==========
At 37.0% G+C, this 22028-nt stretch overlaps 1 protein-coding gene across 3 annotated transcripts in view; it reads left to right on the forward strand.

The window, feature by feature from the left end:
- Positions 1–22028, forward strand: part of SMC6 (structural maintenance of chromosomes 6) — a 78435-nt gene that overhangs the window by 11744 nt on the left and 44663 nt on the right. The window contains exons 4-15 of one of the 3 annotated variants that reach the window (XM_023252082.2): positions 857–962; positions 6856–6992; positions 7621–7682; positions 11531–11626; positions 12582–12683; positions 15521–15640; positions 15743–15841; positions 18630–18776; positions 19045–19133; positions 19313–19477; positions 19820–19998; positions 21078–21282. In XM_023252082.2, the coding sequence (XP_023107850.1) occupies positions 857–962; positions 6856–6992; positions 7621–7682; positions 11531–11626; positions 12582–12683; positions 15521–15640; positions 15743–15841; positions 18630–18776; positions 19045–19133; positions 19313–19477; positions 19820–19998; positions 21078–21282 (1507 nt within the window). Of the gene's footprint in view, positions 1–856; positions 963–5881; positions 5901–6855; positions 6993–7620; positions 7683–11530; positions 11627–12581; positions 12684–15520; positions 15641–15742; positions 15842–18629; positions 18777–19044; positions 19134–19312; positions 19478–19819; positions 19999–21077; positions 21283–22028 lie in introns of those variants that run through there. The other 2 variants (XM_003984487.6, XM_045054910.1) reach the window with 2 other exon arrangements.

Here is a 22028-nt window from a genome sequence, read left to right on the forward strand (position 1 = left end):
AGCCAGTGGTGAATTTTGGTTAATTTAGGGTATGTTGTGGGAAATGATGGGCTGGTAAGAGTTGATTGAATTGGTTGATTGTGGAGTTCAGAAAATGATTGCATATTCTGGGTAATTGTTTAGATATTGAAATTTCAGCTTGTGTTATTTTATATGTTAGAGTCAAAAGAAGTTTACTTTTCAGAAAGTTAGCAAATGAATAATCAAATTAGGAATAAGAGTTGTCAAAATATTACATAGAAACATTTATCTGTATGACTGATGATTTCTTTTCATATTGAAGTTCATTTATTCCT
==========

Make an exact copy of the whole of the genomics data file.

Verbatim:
At 37.0% G+C, this 22028-nt stretch overlaps 1 protein-coding gene across 3 annotated transcripts in view; it reads left to right on the forward strand.

The window, feature by feature from the left end:
- Positions 1–22028, forward strand: part of SMC6 (structural maintenance of chromosomes 6) — a 78435-nt gene that overhangs the window by 11744 nt on the left and 44663 nt on the right. The window contains exons 4-15 of one of the 3 annotated variants that reach the window (XM_023252082.2): positions 857–962; positions 6856–6992; positions 7621–7682; positions 11531–11626; positions 12582–12683; positions 15521–15640; positions 15743–15841; positions 18630–18776; positions 19045–19133; positions 19313–19477; positions 19820–19998; positions 21078–21282. In XM_023252082.2, the coding sequence (XP_023107850.1) occupies positions 857–962; positions 6856–6992; positions 7621–7682; positions 11531–11626; positions 12582–12683; positions 15521–15640; positions 15743–15841; positions 18630–18776; positions 19045–19133; positions 19313–19477; positions 19820–19998; positions 21078–21282 (1507 nt within the window). Of the gene's footprint in view, positions 1–856; positions 963–5881; positions 5901–6855; positions 6993–7620; positions 7683–11530; positions 11627–12581; positions 12684–15520; positions 15641–15742; positions 15842–18629; positions 18777–19044; positions 19134–19312; positions 19478–19819; positions 19999–21077; positions 21283–22028 lie in introns of those variants that run through there. The other 2 variants (XM_003984487.6, XM_045054910.1) reach the window with 2 other exon arrangements.

Here is a 22028-nt window from a genome sequence, read left to right on the forward strand (position 1 = left end):
AGCCAGTGGTGAATTTTGGTTAATTTAGGGTATGTTGTGGGAAATGATGGGCTGGTAAGAGTTGATTGAATTGGTTGATTGTGGAGTTCAGAAAATGATTGCATATTCTGGGTAATTGTTTAGATATTGAAATTTCAGCTTGTGTTATTTTATATGTTAGAGTCAAAAGAAGTTTACTTTTCAGAAAGTTAGCAAATGAATAATCAAATTAGGAATAAGAGTTGTCAAAATATTACATAGAAACATTTATCTGTATGACTGATGATTTCTTTTCATATTGAAGTTCATTTATTCCT